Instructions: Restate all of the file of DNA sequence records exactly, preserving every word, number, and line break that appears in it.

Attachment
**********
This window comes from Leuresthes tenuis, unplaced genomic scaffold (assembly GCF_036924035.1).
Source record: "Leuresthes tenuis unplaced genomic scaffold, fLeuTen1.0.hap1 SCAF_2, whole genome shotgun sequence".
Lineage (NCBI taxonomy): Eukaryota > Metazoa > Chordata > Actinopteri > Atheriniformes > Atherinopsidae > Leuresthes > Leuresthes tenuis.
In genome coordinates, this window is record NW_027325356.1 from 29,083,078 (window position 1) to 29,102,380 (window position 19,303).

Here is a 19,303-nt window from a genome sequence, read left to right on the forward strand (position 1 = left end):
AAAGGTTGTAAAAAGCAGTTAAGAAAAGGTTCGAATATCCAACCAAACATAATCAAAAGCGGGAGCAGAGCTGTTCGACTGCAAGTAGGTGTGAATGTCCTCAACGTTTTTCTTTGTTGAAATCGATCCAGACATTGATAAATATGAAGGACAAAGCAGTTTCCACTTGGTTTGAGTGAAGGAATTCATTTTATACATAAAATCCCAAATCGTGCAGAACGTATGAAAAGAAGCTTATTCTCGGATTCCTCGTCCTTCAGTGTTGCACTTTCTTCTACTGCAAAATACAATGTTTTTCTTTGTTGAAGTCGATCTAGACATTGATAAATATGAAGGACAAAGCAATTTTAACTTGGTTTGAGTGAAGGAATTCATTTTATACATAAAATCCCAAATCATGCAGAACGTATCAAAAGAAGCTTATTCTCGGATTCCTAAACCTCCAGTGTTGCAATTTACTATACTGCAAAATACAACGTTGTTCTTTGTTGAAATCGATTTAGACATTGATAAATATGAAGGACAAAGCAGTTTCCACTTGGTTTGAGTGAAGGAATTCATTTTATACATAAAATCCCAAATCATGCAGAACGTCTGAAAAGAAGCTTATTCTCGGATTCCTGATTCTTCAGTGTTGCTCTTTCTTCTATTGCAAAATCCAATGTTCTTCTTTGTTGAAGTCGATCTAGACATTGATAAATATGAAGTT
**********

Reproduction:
This window comes from Leuresthes tenuis, unplaced genomic scaffold (assembly GCF_036924035.1).
Source record: "Leuresthes tenuis unplaced genomic scaffold, fLeuTen1.0.hap1 SCAF_2, whole genome shotgun sequence".
Lineage (NCBI taxonomy): Eukaryota > Metazoa > Chordata > Actinopteri > Atheriniformes > Atherinopsidae > Leuresthes > Leuresthes tenuis.
In genome coordinates, this window is record NW_027325356.1 from 29,083,078 (window position 1) to 29,102,380 (window position 19,303).

Here is a 19,303-nt window from a genome sequence, read left to right on the forward strand (position 1 = left end):
AAAGGTTGTAAAAAGCAGTTAAGAAAAGGTTCGAATATCCAACCAAACATAATCAAAAGCGGGAGCAGAGCTGTTCGACTGCAAGTAGGTGTGAATGTCCTCAACGTTTTTCTTTGTTGAAATCGATCCAGACATTGATAAATATGAAGGACAAAGCAGTTTCCACTTGGTTTGAGTGAAGGAATTCATTTTATACATAAAATCCCAAATCGTGCAGAACGTATGAAAAGAAGCTTATTCTCGGATTCCTCGTCCTTCAGTGTTGCACTTTCTTCTACTGCAAAATACAATGTTTTTCTTTGTTGAAGTCGATCTAGACATTGATAAATATGAAGGACAAAGCAATTTTAACTTGGTTTGAGTGAAGGAATTCATTTTATACATAAAATCCCAAATCATGCAGAACGTATCAAAAGAAGCTTATTCTCGGATTCCTAAACCTCCAGTGTTGCAATTTACTATACTGCAAAATACAACGTTGTTCTTTGTTGAAATCGATTTAGACATTGATAAATATGAAGGACAAAGCAGTTTCCACTTGGTTTGAGTGAAGGAATTCATTTTATACATAAAATCCCAAATCATGCAGAACGTCTGAAAAGAAGCTTATTCTCGGATTCCTGATTCTTCAGTGTTGCTCTTTCTTCTATTGCAAAATCCAATGTTCTTCTTTGTTGAAGTCGATCTAGACATTGATAAATATGAAGTT